This is the second of several posts addressing the debate about homosexuality that will soon take place at the General Synod of the Reformed Church in America (June 7-12, 2018). To see earlier posts, scroll down.
Before I continue, let me say that every single statement I make in these posts is backed up by many hours of study and thought and dialogue. I could provide lots of footnotes, but I am just going to ask you to trust that I have done my homework in the Bible, in scholarly resources I trust, in relationships and conversations. If you want a bibliography, I’ll be happy to furnish one. More than anything else, I am trying my hardest to follow Jesus. That doesn’t mean I’m right. It just means I’m earnest.
The first consideration that has to be addressed about affirming or not affirming LGBTQ persons as full and legitimate members/leaders in the Christian church is the Bible. The arguments using biblical texts for either stance reflect the speakers’ understandings of how and why the Bible was written and what it means for us today.
For that reason, in my own exploration of what the Bible says about homosexuality, I had to ask myself the question, “What is the Bible for?” Did Moses, or Paul, or anyone else think that what they were penning would be scrutinized two or three thousand years later for evidence in ethical debates? It seems unlikely. Nor did those who prayerfully determined the biblical canon (the writings included in the Scriptures) anticipate fundamentalism many centuries later, when people would consider every word in the Bible equal to every other word in weight and meaning. (See, that idea is pretty young. Christians didn’t play “my text can beat your text” for many centuries, probably because they were dealing with things like the plague, war, slavery, stuff like that.)
Here’s what I think about the Bible. It is a record of people’s understanding about God that evolved over centuries. It was not one-sided; God was active in the process. But it seems that God let people deduce things about the divine that weren’t so great (like God annihilating people out of wrath) because it was all on the way to revealing the bigger (truer?) truth, but one step at a time, each one through the lens of anthropology at the time. These are big things to teach, and God is patient. So… there’s a story of God calling Abraham to sacrifice his son and then stopping it so he could learn that God doesn’t operate that way even though the religions of the time thought God did. There are so many other examples, but I’ll leave it at that.
Did the Holy Spirit inspire it all? I think so, because that’s what the Holy Spirit does. How that happened was probably as different as each writer was to each other. Are there things in the Bible that no longer apply? I think that’s true too, because the Holy Spirit is dynamic and involved in our progressive understandings of God and what it means to follow God, from four thousand years ago until today.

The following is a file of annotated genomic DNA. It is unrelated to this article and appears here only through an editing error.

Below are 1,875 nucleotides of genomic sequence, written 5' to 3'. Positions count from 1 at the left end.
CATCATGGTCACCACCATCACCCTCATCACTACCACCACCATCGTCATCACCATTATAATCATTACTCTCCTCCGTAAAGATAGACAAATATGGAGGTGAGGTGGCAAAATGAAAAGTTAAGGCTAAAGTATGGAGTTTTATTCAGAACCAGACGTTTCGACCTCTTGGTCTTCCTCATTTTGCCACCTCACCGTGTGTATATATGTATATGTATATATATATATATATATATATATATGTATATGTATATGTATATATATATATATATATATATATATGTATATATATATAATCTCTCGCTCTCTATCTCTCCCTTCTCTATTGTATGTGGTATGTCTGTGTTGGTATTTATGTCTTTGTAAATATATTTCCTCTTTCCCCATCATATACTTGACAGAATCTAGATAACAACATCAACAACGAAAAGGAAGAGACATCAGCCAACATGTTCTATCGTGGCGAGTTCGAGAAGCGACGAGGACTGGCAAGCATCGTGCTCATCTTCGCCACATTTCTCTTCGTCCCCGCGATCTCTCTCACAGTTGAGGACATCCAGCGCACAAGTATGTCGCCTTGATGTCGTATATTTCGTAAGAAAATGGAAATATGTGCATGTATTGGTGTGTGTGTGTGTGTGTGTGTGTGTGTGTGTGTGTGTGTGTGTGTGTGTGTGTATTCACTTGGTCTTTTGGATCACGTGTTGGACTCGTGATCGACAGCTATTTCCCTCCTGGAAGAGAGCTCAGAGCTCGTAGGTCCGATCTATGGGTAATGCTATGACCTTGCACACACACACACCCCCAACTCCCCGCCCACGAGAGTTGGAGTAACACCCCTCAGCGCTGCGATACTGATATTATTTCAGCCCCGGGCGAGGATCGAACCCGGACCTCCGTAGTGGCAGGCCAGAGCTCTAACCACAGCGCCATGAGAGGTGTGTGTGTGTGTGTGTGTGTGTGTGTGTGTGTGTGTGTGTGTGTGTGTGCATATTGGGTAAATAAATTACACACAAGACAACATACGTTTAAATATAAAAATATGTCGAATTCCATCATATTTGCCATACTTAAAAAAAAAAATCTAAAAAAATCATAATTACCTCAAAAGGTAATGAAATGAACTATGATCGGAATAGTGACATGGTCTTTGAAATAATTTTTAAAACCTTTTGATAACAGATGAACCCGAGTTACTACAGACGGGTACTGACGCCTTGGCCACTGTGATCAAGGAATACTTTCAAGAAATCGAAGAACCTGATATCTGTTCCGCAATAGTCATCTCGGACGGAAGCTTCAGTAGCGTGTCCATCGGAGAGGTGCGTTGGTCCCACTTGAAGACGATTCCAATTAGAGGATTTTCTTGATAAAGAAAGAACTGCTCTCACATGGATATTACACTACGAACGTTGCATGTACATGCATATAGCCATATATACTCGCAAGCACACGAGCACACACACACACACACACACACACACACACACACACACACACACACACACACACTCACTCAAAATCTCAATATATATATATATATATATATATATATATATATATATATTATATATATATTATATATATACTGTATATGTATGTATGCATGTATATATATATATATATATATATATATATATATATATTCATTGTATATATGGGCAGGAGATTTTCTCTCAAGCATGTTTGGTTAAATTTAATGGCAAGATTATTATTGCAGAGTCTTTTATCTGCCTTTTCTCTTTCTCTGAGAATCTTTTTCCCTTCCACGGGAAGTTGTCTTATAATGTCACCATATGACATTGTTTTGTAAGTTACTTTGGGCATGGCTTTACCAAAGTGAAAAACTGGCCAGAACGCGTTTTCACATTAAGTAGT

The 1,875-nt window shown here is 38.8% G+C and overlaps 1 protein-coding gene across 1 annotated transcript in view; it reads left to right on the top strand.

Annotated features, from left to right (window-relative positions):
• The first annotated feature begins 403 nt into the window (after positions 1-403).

Am I wise enough to know which things still apply in original form and which don’t? Well, I do have a God-given brain to help me with that. But thinking we can tell everybody else precisely which text is timeless and which is contextual is a weighty responsibility that pastors can fumble even when we take it seriously. We need to offer one another grace about it instead of spending all our time debating, because too often the people whose lives we are discussing end up suffering collateral damage.
So we have Paul telling the early Christians that people who lusted after their own sex were sinners, because back then, there’s a good chance that older men taking advantage of younger men is what that meant (pederasty). Nowadays we have a different understanding of what homosexuality is. It’s good to have Paul’s example of discerning what it means to follow Jesus, because that is what we should be doing. But assuming that Paul’s advice two thousand years ago was meant to be a static ruling for all time seems to me to be an insult to the Holy Spirit, who expects us to pay attention to the factors at play in our time, in light of what we know about God. Then we can determine how we are called to love each other, the driving ethic for followers of Jesus Christ.
And frankly, Paul had a background of killing people over rules, and we can’t expect him to shake that impulse completely. He had his dark side just like the rest of us. He also wrote about grace, and about love being the bottom line, so I am willing to give him a pass on a few comments in his letters.
Then there is Jesus. I have to give his words and witness more weight than anything else, because he said himself that he is the only one who has been in both places (in the full presence of God and here among us), so he ought to know what he is talking about. But that’s for another day.
In case you are wondering which texts people have been arguing over, here’s the list. I’ll take you to a few others in the next few days, so stay tuned.
Noah and Ham (Genesis 9:20–27)
Sodom and Gomorrah (Genesis 19:1–11
Levitical laws condemning same-sex relationships (Leviticus 18:22, 20:13)
Two words in two Second Testament vice lists (1 Corinthians 6:9–10; 1 Timothy 1:10)
Paul’s letter to the Romans (Romans 1:26–27)
I believe that these texts do not refer to homosexual relationships between two free, adult, and loving individuals. Legitimate (non-condemning) interpretations of these texts include rape or attempted rape (Genesis 9:20–27, 19:1–11), cultic prostitution (Leviticus 18:22, 20:13), male prostitution and pederasty (1 Corinthians 6:9–10; 1 Timothy 1:10), and promiscuity and/or the Isis cult in Rome (Romans 1:26–27).